Toward the end of long bull markets, stock prices follow a pattern called “Climbing the Wall of Worry”. The worry shows up as periods of falling prices following negative events like the pandemic. But it ends up as a blip in a long up-market, and the bull run eventually returns.

This stage of a bull market isn’t peaceful for an investor.

You may agonize over whether to lock in your profits during market gyrations. Nothing lasts forever, including bull markets. 

Housing prices are climbing a wall of worry after a long bull market in Toronto

However, there’s a difference between your real estate and your stock portfolio. Your property is probably your biggest asset, but it’s also the roof over your head. You don’t sell it in one mouse click.

Toronto market outlook

So, you probably would like a crystal ball into the future. Let’s focus on Toronto because we have the most data about that market.

There is a lot of debate about what caused this long bull market in Toronto real estate. In our opinion, there are three key reasons. Toronto is:

To end the housing crisis, Toronto’s finally on a path to allow a lot more apartments in the housing mix.

But, to build enough apartments to ease the housing crisis, more things have to change. There is no short-term fix.

Until then, we expect continued tight Toronto housing markets will cause:

For the real estate junkies in the crowd, we are presenting 2023 Canadian property returns. It shows that residential was the top-performing property type in Toronto in the last year.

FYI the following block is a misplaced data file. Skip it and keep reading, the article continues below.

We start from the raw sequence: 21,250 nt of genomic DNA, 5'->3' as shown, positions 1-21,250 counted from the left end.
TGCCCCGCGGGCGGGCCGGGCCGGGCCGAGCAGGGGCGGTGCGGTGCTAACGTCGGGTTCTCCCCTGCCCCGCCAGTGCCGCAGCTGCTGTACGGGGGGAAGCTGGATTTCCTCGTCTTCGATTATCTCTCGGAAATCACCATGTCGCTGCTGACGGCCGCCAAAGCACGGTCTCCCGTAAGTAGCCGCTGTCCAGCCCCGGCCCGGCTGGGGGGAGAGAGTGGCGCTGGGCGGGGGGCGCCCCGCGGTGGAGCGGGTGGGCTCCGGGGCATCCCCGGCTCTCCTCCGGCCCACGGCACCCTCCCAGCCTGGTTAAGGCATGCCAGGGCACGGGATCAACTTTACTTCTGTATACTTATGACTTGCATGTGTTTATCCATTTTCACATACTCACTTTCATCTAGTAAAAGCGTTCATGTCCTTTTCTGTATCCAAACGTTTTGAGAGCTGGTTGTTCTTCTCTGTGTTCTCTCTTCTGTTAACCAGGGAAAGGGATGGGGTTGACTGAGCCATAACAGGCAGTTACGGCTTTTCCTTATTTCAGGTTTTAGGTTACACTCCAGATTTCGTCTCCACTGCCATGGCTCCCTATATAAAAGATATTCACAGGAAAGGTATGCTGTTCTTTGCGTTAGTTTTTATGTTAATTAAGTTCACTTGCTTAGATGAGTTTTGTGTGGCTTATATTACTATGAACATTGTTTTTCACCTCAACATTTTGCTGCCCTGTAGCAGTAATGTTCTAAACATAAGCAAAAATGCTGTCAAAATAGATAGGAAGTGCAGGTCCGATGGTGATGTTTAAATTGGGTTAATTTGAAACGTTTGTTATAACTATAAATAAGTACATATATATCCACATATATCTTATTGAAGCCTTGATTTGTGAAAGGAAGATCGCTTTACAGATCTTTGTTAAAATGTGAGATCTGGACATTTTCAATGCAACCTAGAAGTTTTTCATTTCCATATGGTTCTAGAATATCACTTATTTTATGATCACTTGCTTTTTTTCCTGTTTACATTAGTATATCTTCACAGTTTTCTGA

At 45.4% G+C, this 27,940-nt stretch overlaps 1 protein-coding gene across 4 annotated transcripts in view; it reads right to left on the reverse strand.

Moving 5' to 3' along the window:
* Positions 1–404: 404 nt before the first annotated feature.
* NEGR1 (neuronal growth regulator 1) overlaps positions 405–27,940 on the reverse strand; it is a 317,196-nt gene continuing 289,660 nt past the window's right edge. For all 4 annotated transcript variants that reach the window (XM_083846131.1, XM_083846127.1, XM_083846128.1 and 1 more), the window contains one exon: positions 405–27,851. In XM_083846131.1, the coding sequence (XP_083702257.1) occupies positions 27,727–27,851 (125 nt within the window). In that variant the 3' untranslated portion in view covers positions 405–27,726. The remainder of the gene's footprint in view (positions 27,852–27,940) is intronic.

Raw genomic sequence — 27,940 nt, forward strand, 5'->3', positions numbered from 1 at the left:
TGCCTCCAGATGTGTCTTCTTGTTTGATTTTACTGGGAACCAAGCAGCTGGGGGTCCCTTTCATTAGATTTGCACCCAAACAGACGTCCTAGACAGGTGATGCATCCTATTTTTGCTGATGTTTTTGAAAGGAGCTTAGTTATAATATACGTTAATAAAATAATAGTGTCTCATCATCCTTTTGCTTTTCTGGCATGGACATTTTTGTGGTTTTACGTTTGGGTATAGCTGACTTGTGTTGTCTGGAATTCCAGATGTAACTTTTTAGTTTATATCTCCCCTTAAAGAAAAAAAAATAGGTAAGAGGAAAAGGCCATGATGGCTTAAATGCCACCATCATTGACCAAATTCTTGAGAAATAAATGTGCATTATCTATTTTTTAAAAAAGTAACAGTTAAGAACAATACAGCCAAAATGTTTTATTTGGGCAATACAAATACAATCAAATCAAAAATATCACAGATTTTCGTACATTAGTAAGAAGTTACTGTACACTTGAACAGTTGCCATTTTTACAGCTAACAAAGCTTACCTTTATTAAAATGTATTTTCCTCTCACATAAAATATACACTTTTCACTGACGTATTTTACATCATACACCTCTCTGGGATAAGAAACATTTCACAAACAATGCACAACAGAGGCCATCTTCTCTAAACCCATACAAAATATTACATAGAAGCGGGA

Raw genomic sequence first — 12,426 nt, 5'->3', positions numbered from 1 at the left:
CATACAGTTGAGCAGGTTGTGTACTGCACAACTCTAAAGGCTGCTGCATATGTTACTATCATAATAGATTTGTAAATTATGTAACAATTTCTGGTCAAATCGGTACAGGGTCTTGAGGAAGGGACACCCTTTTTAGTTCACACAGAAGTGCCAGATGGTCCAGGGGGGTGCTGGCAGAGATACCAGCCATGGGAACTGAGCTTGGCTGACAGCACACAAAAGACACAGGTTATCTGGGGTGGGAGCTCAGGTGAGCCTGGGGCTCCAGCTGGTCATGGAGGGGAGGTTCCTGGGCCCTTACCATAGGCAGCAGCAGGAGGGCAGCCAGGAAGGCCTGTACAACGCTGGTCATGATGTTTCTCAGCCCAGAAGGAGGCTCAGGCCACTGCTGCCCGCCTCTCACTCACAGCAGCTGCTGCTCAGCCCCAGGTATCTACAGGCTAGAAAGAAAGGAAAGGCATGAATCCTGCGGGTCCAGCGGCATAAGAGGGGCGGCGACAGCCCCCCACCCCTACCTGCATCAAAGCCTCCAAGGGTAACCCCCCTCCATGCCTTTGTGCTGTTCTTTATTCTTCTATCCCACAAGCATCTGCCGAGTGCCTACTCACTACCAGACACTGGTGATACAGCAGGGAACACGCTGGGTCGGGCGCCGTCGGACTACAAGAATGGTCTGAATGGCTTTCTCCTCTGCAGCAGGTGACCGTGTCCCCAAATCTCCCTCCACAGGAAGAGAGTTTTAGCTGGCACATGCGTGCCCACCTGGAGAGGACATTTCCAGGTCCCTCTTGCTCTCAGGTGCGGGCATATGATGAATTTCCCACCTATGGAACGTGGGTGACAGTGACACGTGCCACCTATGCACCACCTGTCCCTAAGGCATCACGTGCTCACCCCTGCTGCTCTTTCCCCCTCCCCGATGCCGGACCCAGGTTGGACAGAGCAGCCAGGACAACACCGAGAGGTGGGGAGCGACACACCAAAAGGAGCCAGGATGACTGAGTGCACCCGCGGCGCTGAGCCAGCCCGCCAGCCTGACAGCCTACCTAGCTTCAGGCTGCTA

The top-performing property type in Toronto in 2023 was residential real estate
The top-performing property type in Toronto in 2023 was residential real estate

Protecting the value of your property

If you own Toronto real estate, it looks like prices will continue on their long-term climb with some worry from time to time. But you’ll minimize any risk of loss if:

In the end, flexibility protects values and is part of a future-proof building.

Stairs can add to the sustainability and flexibility of a home

I’m twice over the moon.” 

Two heads are better than one.

Twins are double the fun.

Our language suggests that two are better than one.

We agreed, and that’s why we put double staircases in different model homes that Greenbilt Homes designed and built.

“Double, double, toil, and trouble,” you say! Is the extra cost and effort of a second staircase worth it?

FlexPlex® stairs

Toronto Star photo of exterior staircase of the FlexPlex

A photo of the FlexPlex exterior staircase was published in the Toronto Star in December, 2023

The answer is a resounding YES. A second staircase offered a huge improvement in functionality.

The most recent double staircase design is in the FlexPlex® home that Greenbilt designed and constructed at 19 Burlington Street, Toronto.  We knew that residents of a 55-foot-long building would appreciate having a rear external staircase.

But we thought the tenants would prefer the interior front staircase because it’s a climate-controlled, bright, and appealing.

We were wrong.  The rear staircase is used the most. It’s very handy as it’s adjacent to the kitchen and living areas.

In future, the addition of an exterior elevator down the centre of the stairscase can add to the home’s flexibility for tenants with mobility issues.

Greenbilt House stairs